Kansas turns to Weis to rebuild football program
The question posed to new Kansas coach Charlie Weis was simple and direct, and the answer he tossed back was just as blunt.
After flaming out at Notre Dame, where resources are in abundance, and bouncing through stops in the NFL and as offensive coordinator at Florida, what could he reasonably expect to accomplish with the Jayhawks?
''I want this team to win,'' he said. ''The more wins, the happier I am. I didn't go to school here, but if you're a student in the student body here, there is nothing better in the fall than a Saturday afternoon where your team goes out and wins a football game, and you go out on Saturday night and have a good time.
''It's part of college life,'' Weis continued. ''That's what it's supposed to be like. It puts a big damper on things when things don't go well. I want to get this program where we are winning more than we are losing. When we get to that point, we'll aim even higher.''
Winning more than losing is already aiming plenty high.
The Jayhawks are only a handful of years removed from the heady days of an Orange Bowl win under Mark Mangino, but the program regressed so far under the fired Turner Gill that it reverted to being the laughingstock of the Big 12. When athletic director Sheahon Zenger dumped Gill after a season-ending loss to rival Missouri last year, he went searching for ''the best coach I could find,'' and he found Weis in Florida.
Weis hadn't been successful with the Gators, just as he hadn't been successful in his first job as a college head coach with the Fighting Irish. But that didn't stop Zenger from making a hire that made plenty of headlines, if not raise plenty of eyebrows.
Weis came into his introductory press conference with plenty of bravado, saying all the right things and putting weary fans at ease.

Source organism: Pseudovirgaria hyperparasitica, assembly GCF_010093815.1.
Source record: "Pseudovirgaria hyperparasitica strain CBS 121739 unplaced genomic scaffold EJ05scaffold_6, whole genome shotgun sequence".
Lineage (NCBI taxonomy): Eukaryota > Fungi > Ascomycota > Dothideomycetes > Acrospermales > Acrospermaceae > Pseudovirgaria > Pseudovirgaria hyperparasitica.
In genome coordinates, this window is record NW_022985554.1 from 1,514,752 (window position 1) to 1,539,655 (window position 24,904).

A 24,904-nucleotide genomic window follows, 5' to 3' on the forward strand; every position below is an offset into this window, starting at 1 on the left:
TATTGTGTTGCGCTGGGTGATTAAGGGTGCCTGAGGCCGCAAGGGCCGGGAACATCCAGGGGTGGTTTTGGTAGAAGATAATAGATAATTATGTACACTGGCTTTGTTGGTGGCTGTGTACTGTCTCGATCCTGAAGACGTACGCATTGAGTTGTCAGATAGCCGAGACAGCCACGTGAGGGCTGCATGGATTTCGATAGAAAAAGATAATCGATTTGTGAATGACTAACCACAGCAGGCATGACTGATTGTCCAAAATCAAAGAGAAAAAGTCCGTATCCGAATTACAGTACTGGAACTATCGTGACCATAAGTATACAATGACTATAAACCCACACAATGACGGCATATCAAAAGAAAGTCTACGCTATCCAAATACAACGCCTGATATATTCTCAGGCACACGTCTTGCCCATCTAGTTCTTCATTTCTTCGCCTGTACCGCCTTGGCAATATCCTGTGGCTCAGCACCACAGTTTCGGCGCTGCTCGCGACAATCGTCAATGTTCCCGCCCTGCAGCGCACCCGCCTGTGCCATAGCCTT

Weis talked about winning games, and winning lots of them, even though he was inheriting a program that won just twice last season. Along the way was a 54-point loss to Texas A&M, a 43-point defeat by Texas, and 42-point drubbings from Georgia Tech and Oklahoma State.
Even when the Jayhawks managed to jump out early, like the 24-3 lead on Baylor, the defense was so abysmal and the offense so inconsistent that Kansas failed to hold on.
''I was really disappointed when I finally went back and watched the games from last year, the number of games that they just got the crap kicked out of them,'' Weis said. ''You want to know something? That just doesn't cut it.
''I understand about talent discrepancies. I got it. One team's got a lot more talented guys,'' he said. ''But to have games get away from you that quickly and by that wide a margin - if I were one of those fans I would have left at halftime and not come back myself.''
Weis spent a good chunk of the offseason working on the talent discrepancy.
Dayne Crist, once a highly sought recruit lured by Weis to Notre Dame, decided to reunite with his former coach. The senior quarterback is taking advantage of an NCAA rule that allows players who have graduated to transfer become immediately eligible to compete.
Weis has lured several of the so-called ''fifth-year transfers'' to Lawrence.
''It really wasn't about me selling him on me,'' Weis said of Crist. ''It was whether or not he thought that he could come in here and be competitive or not.''
Crist is banking that he can be, but only if he's able to get on the field.
The Jayhawks' defense was so poor last season - statistically among the worst in major college football in every significant category - that when they finally got on the field on offense, they were often playing from a hole too deep to dig out.
Weis has hired former Dallas Cowboys coach Dave Campo, one of the top defensive minds in the sport, even though he's long removed from the college game. While Weis talks in terms of wins and losses, Campo has a very different set of goals.
''I want us to play from the snap to the whistle, no matter what the situation, no matter what the time, no matter what the score. That is what I'm looking for,'' Campo said. ''If we do that, then we are talented enough that we will stop serve on some of these guys.''
Stop serve enough, and just maybe Kansas can win more games than it loses. The Jayhawks start the season with three straight home games, with South Dakota State first on Sept. 1.
''You won two last year, so the fans are, `Well, if we win four, that's great improvement,''' Weis said. ''But as a coach, you can't be thinking like that. I mean, what coach in his right mind would be thinking, `God, if we could just win four games!'
''Now, I might have delusions of grandeur,'' he said, ''but my expectations are way higher than yours, I can promise you, because that's what they're supposed to be. That's what they're paying me for.''